So if you want to learn more about this, you can check out Design Your Wardrobe. You can visit Seamwork.com/wardrobe, sign-ups are open right now. If you are listening to this later, you can also participate in the self guided version. But we do run a group version of this twice a year, and it’s really fun and interactive when we all do it as a group together.

And if you liked this episode, leave us a review. We really love to read them, and it helps other people who enjoy selling as much as we do to find us. Today, we have a review from AR in MN, Minnesota. I’m guessing “Seamwork Radio is a magical moulage of content that I appreciate and value. I’ve picked up actionable tips and ideas for my own sewing projects, but what I really love is the thoughtful discussion of the process and practice of sewing. It’s always a pleasure to see a new episode in my queue. I maintain a Seamwork membership for lots of reasons, but ironically, it’s the free content, like this podcast, that matter most to me.” Oh, thank you.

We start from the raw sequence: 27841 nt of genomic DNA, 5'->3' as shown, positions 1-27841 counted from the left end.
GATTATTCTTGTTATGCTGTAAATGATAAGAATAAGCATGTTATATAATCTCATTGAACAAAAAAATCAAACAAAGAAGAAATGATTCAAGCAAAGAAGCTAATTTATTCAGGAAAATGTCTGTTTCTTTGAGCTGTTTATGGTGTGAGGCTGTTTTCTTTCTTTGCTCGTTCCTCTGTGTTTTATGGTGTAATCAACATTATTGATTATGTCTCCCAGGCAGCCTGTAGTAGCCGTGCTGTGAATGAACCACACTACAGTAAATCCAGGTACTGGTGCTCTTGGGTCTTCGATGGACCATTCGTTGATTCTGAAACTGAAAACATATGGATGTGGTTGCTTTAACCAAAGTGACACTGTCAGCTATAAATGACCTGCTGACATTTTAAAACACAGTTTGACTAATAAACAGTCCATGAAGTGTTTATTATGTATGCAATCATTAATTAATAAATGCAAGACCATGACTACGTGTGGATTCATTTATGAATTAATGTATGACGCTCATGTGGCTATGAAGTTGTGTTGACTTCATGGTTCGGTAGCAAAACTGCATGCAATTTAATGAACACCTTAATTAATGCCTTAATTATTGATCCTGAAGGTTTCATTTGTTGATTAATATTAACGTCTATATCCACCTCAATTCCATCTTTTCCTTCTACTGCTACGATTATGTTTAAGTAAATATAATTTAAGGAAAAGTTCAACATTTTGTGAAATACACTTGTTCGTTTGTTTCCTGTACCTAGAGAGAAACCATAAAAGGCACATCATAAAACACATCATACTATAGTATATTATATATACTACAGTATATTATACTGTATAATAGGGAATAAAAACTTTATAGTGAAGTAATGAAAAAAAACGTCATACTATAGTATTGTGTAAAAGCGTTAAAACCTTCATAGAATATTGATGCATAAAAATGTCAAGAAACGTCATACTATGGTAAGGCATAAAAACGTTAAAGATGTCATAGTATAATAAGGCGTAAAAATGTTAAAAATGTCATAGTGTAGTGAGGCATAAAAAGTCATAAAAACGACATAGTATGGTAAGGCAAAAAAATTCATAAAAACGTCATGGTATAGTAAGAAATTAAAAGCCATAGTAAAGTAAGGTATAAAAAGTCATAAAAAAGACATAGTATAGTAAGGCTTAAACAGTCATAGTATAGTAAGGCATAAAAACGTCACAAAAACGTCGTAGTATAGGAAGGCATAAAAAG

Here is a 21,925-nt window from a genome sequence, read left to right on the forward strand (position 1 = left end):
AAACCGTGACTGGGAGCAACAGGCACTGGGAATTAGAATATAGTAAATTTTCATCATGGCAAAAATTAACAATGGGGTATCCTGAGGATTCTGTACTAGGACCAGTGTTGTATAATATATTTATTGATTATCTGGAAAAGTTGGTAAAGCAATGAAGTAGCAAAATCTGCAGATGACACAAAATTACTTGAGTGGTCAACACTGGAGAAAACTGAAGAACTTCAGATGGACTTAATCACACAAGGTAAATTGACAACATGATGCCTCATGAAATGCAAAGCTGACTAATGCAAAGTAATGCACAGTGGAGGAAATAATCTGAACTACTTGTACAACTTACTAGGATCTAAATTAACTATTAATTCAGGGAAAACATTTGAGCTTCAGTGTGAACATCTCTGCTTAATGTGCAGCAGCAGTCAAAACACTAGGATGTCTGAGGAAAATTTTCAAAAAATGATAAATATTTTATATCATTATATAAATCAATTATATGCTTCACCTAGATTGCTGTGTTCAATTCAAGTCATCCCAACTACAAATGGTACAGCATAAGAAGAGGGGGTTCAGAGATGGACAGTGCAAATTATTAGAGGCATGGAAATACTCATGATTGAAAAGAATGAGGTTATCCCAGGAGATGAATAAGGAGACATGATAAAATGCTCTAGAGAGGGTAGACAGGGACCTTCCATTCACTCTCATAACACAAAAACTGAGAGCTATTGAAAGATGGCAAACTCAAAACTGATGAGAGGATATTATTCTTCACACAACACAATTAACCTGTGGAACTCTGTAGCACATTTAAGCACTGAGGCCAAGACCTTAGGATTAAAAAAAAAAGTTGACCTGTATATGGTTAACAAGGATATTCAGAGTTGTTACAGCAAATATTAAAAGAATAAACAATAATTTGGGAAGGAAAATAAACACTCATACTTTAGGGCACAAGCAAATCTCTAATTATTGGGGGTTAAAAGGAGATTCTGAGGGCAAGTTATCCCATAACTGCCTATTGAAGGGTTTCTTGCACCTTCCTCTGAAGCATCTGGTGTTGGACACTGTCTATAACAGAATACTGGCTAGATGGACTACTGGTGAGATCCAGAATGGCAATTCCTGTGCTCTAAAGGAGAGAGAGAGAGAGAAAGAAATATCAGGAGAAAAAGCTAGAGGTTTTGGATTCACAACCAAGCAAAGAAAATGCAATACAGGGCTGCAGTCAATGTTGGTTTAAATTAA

Sarai
That’s really nice. We strive to put out lots of great free stuff, as well, so I’m glad that she’s finding value in both.

So, thank you for joining us today. I love talking about designer wardrobe. I hope you have gotten something really useful out of it, and we will see you next week. I’m Sarai.

Haley
And I’m Haley.

Sarai
And this is Seamwork radio.